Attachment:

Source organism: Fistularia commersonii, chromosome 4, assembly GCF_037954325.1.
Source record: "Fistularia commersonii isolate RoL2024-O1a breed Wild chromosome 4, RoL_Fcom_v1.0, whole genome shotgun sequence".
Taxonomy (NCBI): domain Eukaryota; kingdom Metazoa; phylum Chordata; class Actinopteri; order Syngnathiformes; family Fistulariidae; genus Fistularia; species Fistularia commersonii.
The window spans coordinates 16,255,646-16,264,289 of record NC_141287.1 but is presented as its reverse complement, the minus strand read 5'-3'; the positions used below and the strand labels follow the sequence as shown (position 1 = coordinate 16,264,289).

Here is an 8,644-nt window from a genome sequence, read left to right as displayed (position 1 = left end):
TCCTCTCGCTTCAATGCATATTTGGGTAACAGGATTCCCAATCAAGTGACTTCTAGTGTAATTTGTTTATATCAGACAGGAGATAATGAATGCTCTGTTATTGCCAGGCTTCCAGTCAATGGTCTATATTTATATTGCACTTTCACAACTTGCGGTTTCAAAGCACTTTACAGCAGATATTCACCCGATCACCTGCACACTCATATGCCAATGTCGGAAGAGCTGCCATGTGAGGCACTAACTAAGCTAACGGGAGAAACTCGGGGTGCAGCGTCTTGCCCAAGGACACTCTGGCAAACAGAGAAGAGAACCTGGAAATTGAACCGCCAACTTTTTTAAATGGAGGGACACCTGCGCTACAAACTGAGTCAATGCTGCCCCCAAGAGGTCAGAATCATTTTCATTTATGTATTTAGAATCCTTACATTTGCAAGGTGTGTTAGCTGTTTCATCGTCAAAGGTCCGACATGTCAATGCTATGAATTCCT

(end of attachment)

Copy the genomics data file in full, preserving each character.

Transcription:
Source organism: Fistularia commersonii, chromosome 4, assembly GCF_037954325.1.
Source record: "Fistularia commersonii isolate RoL2024-O1a breed Wild chromosome 4, RoL_Fcom_v1.0, whole genome shotgun sequence".
Taxonomy (NCBI): domain Eukaryota; kingdom Metazoa; phylum Chordata; class Actinopteri; order Syngnathiformes; family Fistulariidae; genus Fistularia; species Fistularia commersonii.
The window spans coordinates 16,255,646-16,264,289 of record NC_141287.1 but is presented as its reverse complement, the minus strand read 5'-3'; the positions used below and the strand labels follow the sequence as shown (position 1 = coordinate 16,264,289).

Here is an 8,644-nt window from a genome sequence, read left to right as displayed (position 1 = left end):
TCCTCTCGCTTCAATGCATATTTGGGTAACAGGATTCCCAATCAAGTGACTTCTAGTGTAATTTGTTTATATCAGACAGGAGATAATGAATGCTCTGTTATTGCCAGGCTTCCAGTCAATGGTCTATATTTATATTGCACTTTCACAACTTGCGGTTTCAAAGCACTTTACAGCAGATATTCACCCGATCACCTGCACACTCATATGCCAATGTCGGAAGAGCTGCCATGTGAGGCACTAACTAAGCTAACGGGAGAAACTCGGGGTGCAGCGTCTTGCCCAAGGACACTCTGGCAAACAGAGAAGAGAACCTGGAAATTGAACCGCCAACTTTTTTAAATGGAGGGACACCTGCGCTACAAACTGAGTCAATGCTGCCCCCAAGAGGTCAGAATCATTTTCATTTATGTATTTAGAATCCTTACATTTGCAAGGTGTGTTAGCTGTTTCATCGTCAAAGGTCCGACATGTCAATGCTATGAATTCCT